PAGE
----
Asbestos is the single greatest cause of work-related deaths in the United Kingdom. Current statistics show that more than 4,500 people die from asbestos-related diseases each year, and unfortunately this figure is expected to continue at its current rate until reaching a peak in 2030 when numbers will have declined.
Asbestos in its various forms is a known carcinogen and there are four main diseases caused by its exposure. Those are mesothelioma, lung cancer, asbestosis and pleural thickening.
Mesothelioma is a rare form of cancer that principally affects the external lining of the lungs and stomach. The condition has a long latency period from first exposure to the development and diagnosis of mesothelioma. This period of time is not usually less than 15 years, but can be as long as 60 years.
It is because of the long latency period, that attempts have been made to predict the future pattern of mesothelioma rates in both men and women. Traditionally, asbestos related diseases have been associated with men because the diseases were a legacy of past heavy industrial asbestos use, generally in workplaces dominated by men.
Interestingly, studies show that there was a sharp increase in asbestos exposure amongst women from around 1948, followed by a rapid decline and subsequent peak in 1965. This pattern reflects the increased number of women in manual work during and immediately after the Second World War and then again during the 1960s. The effect of this historical work pattern is that peak asbestos related mortality in women is predicted to occur over a decade later than in men, but with a substantially lower annual number of deaths. In the 2014 figures, we see there were 2,101 male deaths and 414 female deaths.
The latest information for the United Kingdom shows that there were 2,515 mesothelioma deaths in 2014, a similar number to the 2,556 deaths in 2013, and 2,549 deaths in 2012. The latest projections suggest that there will continue to be around 2,500 deaths per year for the rest of this current decade before annual numbers begin to decline in line with the mortality of the generation of workers from the 1950s & 1960s.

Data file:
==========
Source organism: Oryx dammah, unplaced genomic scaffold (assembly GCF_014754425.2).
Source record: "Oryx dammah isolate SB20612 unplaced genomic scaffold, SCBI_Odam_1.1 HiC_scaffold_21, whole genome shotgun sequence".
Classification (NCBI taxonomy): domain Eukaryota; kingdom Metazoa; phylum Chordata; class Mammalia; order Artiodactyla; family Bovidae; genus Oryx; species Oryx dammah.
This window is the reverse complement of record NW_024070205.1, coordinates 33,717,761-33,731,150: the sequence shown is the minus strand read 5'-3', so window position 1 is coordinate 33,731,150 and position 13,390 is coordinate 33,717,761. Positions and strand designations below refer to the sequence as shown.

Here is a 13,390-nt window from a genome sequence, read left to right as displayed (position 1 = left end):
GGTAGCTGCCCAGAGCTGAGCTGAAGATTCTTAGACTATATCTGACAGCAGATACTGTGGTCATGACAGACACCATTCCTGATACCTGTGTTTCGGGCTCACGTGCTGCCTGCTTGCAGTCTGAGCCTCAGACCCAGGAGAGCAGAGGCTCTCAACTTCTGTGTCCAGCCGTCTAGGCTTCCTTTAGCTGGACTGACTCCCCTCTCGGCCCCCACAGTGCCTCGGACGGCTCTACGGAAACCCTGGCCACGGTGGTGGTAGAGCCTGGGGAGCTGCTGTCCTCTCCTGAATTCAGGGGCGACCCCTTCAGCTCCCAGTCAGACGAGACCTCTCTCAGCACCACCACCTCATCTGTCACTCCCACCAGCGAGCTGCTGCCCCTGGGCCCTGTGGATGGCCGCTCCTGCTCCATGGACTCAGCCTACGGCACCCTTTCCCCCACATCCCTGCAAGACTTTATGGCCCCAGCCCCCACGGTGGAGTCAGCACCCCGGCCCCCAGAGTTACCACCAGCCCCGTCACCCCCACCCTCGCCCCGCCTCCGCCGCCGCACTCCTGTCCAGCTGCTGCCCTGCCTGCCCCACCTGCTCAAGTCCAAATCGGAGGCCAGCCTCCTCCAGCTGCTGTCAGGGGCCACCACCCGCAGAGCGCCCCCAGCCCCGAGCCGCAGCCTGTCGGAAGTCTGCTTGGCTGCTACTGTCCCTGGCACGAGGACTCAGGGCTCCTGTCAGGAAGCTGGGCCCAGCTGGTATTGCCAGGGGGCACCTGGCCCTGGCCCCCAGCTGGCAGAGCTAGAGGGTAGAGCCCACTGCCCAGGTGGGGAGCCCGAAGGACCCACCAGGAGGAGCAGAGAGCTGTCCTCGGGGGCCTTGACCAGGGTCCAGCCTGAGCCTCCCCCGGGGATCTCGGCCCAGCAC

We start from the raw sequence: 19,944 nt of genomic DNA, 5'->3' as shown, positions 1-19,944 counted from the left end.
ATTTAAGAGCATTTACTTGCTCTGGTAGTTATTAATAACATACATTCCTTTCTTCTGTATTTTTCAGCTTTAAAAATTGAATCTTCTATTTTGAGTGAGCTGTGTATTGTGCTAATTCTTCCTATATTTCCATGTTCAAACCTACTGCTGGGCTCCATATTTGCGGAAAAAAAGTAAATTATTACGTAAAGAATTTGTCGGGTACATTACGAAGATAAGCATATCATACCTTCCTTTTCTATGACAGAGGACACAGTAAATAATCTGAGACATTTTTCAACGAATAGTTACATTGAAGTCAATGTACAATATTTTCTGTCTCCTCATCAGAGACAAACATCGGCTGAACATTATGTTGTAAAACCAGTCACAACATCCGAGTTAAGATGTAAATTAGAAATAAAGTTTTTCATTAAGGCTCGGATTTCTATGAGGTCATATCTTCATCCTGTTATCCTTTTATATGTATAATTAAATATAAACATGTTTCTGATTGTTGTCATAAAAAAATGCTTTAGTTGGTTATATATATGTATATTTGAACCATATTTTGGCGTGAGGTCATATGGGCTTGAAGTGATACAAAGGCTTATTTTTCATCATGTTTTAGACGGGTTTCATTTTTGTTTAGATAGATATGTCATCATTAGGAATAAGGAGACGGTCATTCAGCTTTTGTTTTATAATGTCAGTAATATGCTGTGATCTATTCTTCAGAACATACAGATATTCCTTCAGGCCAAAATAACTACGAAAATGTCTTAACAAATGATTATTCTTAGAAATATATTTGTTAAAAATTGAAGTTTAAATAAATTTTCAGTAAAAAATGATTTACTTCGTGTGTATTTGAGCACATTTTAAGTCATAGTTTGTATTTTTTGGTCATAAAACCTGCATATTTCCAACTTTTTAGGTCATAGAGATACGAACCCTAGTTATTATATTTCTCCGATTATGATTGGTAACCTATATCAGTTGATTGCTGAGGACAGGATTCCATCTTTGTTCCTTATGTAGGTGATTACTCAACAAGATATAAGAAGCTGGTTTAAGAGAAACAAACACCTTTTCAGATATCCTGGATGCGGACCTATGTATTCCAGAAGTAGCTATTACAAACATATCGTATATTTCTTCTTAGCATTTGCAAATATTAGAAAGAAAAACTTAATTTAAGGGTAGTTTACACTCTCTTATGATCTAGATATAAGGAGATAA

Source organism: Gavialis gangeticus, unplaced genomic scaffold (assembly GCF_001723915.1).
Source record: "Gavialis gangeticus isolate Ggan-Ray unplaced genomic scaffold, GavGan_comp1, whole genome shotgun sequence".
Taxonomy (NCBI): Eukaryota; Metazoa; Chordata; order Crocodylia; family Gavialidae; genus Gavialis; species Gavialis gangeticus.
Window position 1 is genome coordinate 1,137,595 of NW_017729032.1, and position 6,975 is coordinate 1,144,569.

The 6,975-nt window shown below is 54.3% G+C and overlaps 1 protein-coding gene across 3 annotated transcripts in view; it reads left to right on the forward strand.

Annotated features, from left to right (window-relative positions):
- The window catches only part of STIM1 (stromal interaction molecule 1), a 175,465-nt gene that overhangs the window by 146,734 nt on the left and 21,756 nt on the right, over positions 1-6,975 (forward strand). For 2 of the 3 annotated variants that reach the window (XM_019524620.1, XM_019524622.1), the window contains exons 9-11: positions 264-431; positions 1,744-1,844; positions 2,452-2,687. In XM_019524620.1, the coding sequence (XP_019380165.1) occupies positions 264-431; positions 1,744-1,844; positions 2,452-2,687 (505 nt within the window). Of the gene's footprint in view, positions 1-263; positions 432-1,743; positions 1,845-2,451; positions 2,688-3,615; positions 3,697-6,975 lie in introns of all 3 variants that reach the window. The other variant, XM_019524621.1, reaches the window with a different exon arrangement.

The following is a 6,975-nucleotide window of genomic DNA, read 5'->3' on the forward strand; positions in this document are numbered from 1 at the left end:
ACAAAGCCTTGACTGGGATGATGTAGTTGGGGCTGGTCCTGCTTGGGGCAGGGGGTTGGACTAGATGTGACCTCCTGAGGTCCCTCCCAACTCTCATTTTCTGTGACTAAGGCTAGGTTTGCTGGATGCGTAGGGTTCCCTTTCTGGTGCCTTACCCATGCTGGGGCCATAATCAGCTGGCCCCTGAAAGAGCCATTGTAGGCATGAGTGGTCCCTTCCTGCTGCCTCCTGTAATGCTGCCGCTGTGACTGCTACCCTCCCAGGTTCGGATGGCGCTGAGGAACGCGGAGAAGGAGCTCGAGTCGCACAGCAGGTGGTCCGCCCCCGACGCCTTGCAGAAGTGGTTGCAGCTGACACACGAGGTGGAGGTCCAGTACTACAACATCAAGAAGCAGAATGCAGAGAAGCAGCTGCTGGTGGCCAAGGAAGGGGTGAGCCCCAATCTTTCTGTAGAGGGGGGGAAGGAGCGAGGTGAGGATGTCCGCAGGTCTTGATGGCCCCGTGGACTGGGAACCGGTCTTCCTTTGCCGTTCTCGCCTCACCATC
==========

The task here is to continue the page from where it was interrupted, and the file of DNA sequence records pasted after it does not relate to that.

Mesothelioma in Great Britain: annual deaths, IIDB cases and projected future deaths to 2030
Ipswich has been identified as a hotspot for mesothelioma cancers. The latest available figures reveal that 23 people died in Ipswich from mesothelioma between 2006 and 2010. This death rate is above average for industrial disease and pushes Suffolk into the top ten counties in England for deaths relating to asbestos exposure.
The reason for the concentration of asbestos related deaths is because of the heavy industry that once dominated and provided employment for many families in the town. Mesothelioma deaths occurring now reflect the industrial conditions of the past when people worked in conditions where they were exposed to asbestos fibres without appropriate personal protective equipment. The employers of the day knew, or importantly in respect of the success of a claim for compensation today, are deemed to have known about the danger to health of working, or handling asbestos without suitable protection being provided to the worker by his employer.
As a firm, we see many asbestos victims who once worked at Cliff Quay Power Station, Cranes Foundry, Ipswich Sugar Beet Factory and other factories in the area. The periods of employment are generally from the early 1950s to the late 1960s, and each victim has a familiar and consistent story of ignorance of the dangers that they were exposed to by their employer in the work place and the lack of any protection or warning of the dangers.
We are also seeing more people who are victims of environmental exposure to asbestos, for example wives of workers who contracted the disease from washing the work clothes of their husbands, and people who have worked in schools where asbestos was, and is still present.
How can our Personal Injury lawyers help?
When we are instructed to help clients in what really are the worst of circumstances, we know that it will be a very difficult time for them and their families. We are committed to supporting our clients and ensuring that making a claim for compensation is as easy as possible for them.